The Long-tailed Shrike or Rufous-backed Shrike (Lanius schach) is a member of the bird family Laniidae, the shrikes. They are found widely distributed across Asia and there are variations in plumage across the range. The species ranges across much of Asia, both on the mainland and the eastern archipelagos. The eastern or Himalayan subspecies, L. s. tricolor, is sometimes called the Black-headed Shrike. Although there are considerable differences in plumage among the subspecies, they all have a long and narrow black tail, have a black mask and forehead, rufous rump and flanks and a small white patch on the shoulder. It is considered to form a superspecies with the Grey-backed Shrike (Lanius tephronotus) which breeds on the Tibetan Plateau.
The Long-tailed Shrike is a typical shrike, favouring dry open habitats and found perched prominently atop a bush or on a wire. The dark mask through the eye is broad and covers the forehead in most subspecies and the whole head is black in subspecies tricolor and nasutus. The tail is narrow and graduated with pale rufous on the outer feathers. Subspecies erythronotus has the grey of the mantle and upper back suffused with rufous while the southern Indian caniceps has pure grey. A small amount of white is present at the base of the primaries. The Bay-backed Shrike is smaller and more contrastingly patterned and has a more prominent white patch on the wing. The sexes are alike in plumage.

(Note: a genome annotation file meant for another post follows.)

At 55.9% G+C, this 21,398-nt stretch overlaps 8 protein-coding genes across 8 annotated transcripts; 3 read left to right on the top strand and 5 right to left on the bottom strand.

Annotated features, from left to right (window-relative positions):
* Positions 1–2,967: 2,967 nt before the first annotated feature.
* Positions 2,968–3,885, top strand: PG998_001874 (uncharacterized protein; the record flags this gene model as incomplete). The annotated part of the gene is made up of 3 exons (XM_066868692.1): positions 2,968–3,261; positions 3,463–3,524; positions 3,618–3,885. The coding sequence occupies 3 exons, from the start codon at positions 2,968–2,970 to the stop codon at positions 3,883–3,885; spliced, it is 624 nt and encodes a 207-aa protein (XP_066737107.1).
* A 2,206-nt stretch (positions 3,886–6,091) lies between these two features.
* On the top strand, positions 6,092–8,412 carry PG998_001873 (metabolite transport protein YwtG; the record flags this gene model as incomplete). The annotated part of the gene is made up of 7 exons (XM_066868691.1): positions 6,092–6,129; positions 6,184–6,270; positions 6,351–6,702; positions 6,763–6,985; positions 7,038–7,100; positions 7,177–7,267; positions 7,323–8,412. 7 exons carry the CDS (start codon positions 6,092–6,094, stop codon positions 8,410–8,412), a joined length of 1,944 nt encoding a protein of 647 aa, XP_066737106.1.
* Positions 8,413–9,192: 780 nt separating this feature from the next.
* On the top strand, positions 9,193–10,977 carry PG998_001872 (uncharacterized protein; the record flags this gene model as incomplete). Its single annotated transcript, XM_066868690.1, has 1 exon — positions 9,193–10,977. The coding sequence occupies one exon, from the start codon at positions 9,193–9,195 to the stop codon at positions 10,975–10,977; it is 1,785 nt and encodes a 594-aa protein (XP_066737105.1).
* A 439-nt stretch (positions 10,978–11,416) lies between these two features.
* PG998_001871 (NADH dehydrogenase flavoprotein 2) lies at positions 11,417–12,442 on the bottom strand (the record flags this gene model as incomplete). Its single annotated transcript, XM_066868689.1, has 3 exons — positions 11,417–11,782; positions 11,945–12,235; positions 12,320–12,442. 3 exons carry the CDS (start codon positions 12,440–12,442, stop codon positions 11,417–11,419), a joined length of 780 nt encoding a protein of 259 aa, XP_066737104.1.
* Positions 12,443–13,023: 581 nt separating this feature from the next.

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subhendu_bagchi (23613) 2014-01-21 7:17
Hello, it is a nice catch indeed. I know how tough to catch such a little birds. They are fast moving and used to change their position frequently. You freez nicely this long tailed shrike. The eye is under the black portion which is tough to expose correctly, which can be seen here. Despite this it is a sharp shot. Really enjoyed. Tfs.